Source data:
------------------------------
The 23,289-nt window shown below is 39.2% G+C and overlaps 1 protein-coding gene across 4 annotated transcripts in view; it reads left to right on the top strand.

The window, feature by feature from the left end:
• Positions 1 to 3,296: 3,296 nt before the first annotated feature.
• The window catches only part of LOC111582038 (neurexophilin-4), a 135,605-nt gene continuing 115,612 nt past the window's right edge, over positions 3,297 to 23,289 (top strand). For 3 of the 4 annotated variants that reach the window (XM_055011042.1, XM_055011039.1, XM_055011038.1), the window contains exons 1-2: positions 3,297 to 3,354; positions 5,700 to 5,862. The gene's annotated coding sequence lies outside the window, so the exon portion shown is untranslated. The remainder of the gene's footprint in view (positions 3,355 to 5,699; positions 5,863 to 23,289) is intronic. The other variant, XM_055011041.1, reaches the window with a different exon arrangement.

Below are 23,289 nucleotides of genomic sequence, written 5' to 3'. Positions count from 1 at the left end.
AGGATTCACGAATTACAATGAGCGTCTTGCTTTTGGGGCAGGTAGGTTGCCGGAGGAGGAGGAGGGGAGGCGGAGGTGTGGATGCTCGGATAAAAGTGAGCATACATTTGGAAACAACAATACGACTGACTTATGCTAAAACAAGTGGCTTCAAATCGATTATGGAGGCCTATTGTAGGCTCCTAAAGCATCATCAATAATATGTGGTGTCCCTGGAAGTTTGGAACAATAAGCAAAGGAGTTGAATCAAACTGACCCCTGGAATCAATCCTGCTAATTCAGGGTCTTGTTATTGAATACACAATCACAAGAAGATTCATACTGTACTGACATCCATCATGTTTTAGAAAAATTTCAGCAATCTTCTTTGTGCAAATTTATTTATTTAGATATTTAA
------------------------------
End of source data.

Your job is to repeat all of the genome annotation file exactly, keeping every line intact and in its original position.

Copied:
The 23,289-nt window shown below is 39.2% G+C and overlaps 1 protein-coding gene across 4 annotated transcripts in view; it reads left to right on the top strand.

The window, feature by feature from the left end:
• Positions 1 to 3,296: 3,296 nt before the first annotated feature.
• The window catches only part of LOC111582038 (neurexophilin-4), a 135,605-nt gene continuing 115,612 nt past the window's right edge, over positions 3,297 to 23,289 (top strand). For 3 of the 4 annotated variants that reach the window (XM_055011042.1, XM_055011039.1, XM_055011038.1), the window contains exons 1-2: positions 3,297 to 3,354; positions 5,700 to 5,862. The gene's annotated coding sequence lies outside the window, so the exon portion shown is untranslated. The remainder of the gene's footprint in view (positions 3,355 to 5,699; positions 5,863 to 23,289) is intronic. The other variant, XM_055011041.1, reaches the window with a different exon arrangement.

Below are 23,289 nucleotides of genomic sequence, written 5' to 3'. Positions count from 1 at the left end.
AGGATTCACGAATTACAATGAGCGTCTTGCTTTTGGGGCAGGTAGGTTGCCGGAGGAGGAGGAGGGGAGGCGGAGGTGTGGATGCTCGGATAAAAGTGAGCATACATTTGGAAACAACAATACGACTGACTTATGCTAAAACAAGTGGCTTCAAATCGATTATGGAGGCCTATTGTAGGCTCCTAAAGCATCATCAATAATATGTGGTGTCCCTGGAAGTTTGGAACAATAAGCAAAGGAGTTGAATCAAACTGACCCCTGGAATCAATCCTGCTAATTCAGGGTCTTGTTATTGAATACACAATCACAAGAAGATTCATACTGTACTGACATCCATCATGTTTTAGAAAAATTTCAGCAATCTTCTTTGTGCAAATTTATTTATTTAGATATTTAA